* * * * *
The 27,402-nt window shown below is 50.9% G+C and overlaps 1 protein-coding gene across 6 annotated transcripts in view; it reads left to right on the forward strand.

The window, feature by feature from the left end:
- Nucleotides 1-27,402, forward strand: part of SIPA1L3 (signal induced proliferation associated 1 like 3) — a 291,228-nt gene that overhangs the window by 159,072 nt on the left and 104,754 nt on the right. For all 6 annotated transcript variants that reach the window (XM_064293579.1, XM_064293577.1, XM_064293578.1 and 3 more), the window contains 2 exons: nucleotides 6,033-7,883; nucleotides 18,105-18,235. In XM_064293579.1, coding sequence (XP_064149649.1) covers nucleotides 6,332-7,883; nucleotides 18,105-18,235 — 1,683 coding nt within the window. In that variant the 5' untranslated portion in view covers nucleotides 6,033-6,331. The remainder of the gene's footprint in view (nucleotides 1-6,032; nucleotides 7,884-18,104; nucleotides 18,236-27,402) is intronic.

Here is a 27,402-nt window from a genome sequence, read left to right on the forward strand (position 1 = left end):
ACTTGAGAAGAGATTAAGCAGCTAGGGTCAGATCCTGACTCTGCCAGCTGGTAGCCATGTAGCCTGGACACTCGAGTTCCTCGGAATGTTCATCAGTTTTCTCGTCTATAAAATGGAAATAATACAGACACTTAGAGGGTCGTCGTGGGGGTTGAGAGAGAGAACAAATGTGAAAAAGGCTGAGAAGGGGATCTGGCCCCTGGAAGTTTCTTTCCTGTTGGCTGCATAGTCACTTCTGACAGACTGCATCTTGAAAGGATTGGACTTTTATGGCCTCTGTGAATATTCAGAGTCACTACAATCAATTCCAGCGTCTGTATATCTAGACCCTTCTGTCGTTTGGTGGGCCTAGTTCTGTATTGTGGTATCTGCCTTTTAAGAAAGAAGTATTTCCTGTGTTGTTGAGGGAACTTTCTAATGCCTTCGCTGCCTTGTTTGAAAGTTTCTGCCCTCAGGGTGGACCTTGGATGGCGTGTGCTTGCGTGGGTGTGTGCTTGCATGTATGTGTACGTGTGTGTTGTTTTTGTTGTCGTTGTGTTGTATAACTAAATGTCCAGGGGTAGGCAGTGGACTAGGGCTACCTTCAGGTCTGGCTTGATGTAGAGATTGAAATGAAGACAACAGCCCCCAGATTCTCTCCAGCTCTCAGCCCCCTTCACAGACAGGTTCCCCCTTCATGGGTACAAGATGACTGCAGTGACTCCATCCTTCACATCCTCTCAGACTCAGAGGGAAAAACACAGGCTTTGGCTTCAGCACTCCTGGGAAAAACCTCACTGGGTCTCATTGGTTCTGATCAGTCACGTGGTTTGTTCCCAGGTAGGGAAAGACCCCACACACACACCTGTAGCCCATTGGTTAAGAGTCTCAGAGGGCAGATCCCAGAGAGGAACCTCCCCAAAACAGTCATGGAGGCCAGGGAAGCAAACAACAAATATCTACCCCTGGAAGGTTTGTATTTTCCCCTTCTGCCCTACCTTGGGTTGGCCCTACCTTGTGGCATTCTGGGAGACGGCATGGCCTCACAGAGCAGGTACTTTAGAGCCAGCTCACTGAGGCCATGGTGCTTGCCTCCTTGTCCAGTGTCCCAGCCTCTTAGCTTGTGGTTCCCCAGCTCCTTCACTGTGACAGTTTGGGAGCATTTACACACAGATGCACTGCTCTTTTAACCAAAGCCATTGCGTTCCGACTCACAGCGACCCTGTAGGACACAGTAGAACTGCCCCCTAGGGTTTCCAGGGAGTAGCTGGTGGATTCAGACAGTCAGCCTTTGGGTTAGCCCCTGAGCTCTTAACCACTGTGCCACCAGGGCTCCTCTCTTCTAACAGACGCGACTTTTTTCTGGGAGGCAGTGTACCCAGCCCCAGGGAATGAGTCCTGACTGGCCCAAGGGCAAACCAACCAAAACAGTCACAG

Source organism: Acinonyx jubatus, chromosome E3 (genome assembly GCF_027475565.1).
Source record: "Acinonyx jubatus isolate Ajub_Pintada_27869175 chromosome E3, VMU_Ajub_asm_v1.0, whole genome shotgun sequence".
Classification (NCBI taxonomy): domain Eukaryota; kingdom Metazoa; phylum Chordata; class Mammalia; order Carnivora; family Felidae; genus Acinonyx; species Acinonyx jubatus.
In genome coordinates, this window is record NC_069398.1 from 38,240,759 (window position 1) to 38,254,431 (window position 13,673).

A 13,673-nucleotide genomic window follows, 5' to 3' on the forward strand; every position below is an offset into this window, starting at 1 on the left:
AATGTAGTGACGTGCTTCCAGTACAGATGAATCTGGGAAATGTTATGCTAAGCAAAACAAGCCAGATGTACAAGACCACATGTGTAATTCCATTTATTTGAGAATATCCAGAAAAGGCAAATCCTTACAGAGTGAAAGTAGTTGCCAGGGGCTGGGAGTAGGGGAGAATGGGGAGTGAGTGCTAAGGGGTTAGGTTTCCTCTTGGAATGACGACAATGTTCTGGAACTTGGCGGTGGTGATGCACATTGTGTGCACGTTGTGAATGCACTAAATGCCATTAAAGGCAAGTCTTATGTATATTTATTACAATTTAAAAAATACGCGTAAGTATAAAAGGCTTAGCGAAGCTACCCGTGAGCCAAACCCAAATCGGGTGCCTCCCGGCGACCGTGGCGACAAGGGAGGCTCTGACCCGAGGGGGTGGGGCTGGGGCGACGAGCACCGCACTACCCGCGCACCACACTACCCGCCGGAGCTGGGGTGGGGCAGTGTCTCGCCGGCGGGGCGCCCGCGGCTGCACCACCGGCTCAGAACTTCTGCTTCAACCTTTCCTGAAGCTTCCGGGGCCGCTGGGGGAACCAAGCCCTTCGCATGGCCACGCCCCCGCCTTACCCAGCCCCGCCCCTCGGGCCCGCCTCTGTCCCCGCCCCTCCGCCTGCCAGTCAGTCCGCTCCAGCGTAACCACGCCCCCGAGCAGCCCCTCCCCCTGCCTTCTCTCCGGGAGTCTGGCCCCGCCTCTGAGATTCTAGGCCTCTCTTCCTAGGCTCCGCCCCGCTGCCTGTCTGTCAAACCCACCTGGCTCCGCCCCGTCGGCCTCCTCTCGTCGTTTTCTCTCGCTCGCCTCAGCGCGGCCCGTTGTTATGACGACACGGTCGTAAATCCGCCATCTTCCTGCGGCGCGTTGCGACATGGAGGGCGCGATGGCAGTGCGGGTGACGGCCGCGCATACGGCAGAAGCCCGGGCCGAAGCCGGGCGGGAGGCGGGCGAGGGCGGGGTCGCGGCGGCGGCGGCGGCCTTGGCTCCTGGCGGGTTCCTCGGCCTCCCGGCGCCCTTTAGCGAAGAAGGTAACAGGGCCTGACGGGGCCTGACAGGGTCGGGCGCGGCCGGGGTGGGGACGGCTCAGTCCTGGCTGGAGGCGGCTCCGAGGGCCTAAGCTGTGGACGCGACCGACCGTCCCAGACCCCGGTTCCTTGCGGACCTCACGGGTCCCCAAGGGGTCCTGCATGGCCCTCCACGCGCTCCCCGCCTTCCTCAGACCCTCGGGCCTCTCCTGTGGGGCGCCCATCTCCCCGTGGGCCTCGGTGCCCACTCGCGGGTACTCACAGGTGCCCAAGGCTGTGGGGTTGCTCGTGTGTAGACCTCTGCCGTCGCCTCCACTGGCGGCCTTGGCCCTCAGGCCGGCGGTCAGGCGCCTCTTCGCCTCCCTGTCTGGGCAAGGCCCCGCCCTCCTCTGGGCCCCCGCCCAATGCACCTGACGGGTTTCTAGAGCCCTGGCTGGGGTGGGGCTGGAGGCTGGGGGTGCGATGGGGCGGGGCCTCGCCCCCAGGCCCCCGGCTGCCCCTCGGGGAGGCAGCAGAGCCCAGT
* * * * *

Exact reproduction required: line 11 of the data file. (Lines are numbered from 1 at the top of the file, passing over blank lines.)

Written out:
AATGTAGTGACGTGCTTCCAGTACAGATGAATCTGGGAAATGTTATGCTAAGCAAAACAAGCCAGATGTACAAGACCACATGTGTAATTCCATTTATTTGAGAATATCCAGAAAAGGCAAATCCTTACAGAGTGAAAGTAGTTGCCAGGGGCTGGGAGTAGGGGAGAATGGGGAGTGAGTGCTAAGGGGTTAGGTTTCCTCTTGGAATGACGACAATGTTCTGGAACTTGGCGGTGGTGATGCACATTGTGTGCACGTTGTGAATGCACTAAATGCCATTAAAGGCAAGTCTTATGTATATTTATTACAATTTAAAAAATACGCGTAAGTATAAAAGGCTTAGCGAAGCTACCCGTGAGCCAAACCCAAATCGGGTGCCTCCCGGCGACCGTGGCGACAAGGGAGGCTCTGACCCGAGGGGGTGGGGCTGGGGCGACGAGCACCGCACTACCCGCGCACCACACTACCCGCCGGAGCTGGGGTGGGGCAGTGTCTCGCCGGCGGGGCGCCCGCGGCTGCACCACCGGCTCAGAACTTCTGCTTCAACCTTTCCTGAAGCTTCCGGGGCCGCTGGGGGAACCAAGCCCTTCGCATGGCCACGCCCCCGCCTTACCCAGCCCCGCCCCTCGGGCCCGCCTCTGTCCCCGCCCCTCCGCCTGCCAGTCAGTCCGCTCCAGCGTAACCACGCCCCCGAGCAGCCCCTCCCCCTGCCTTCTCTCCGGGAGTCTGGCCCCGCCTCTGAGATTCTAGGCCTCTCTTCCTAGGCTCCGCCCCGCTGCCTGTCTGTCAAACCCACCTGGCTCCGCCCCGTCGGCCTCCTCTCGTCGTTTTCTCTCGCTCGCCTCAGCGCGGCCCGTTGTTATGACGACACGGTCGTAAATCCGCCATCTTCCTGCGGCGCGTTGCGACATGGAGGGCGCGATGGCAGTGCGGGTGACGGCCGCGCATACGGCAGAAGCCCGGGCCGAAGCCGGGCGGGAGGCGGGCGAGGGCGGGGTCGCGGCGGCGGCGGCGGCCTTGGCTCCTGGCGGGTTCCTCGGCCTCCCGGCGCCCTTTAGCGAAGAAGGTAACAGGGCCTGACGGGGCCTGACAGGGTCGGGCGCGGCCGGGGTGGGGACGGCTCAGTCCTGGCTGGAGGCGGCTCCGAGGGCCTAAGCTGTGGACGCGACCGACCGTCCCAGACCCCGGTTCCTTGCGGACCTCACGGGTCCCCAAGGGGTCCTGCATGGCCCTCCACGCGCTCCCCGCCTTCCTCAGACCCTCGGGCCTCTCCTGTGGGGCGCCCATCTCCCCGTGGGCCTCGGTGCCCACTCGCGGGTACTCACAGGTGCCCAAGGCTGTGGGGTTGCTCGTGTGTAGACCTCTGCCGTCGCCTCCACTGGCGGCCTTGGCCCTCAGGCCGGCGGTCAGGCGCCTCTTCGCCTCCCTGTCTGGGCAAGGCCCCGCCCTCCTCTGGGCCCCCGCCCAATGCACCTGACGGGTTTCTAGAGCCCTGGCTGGGGTGGGGCTGGAGGCTGGGGGTGCGATGGGGCGGGGCCTCGCCCCCAGGCCCCCGGCTGCCCCTCGGGGAGGCAGCAGAGCCCAGT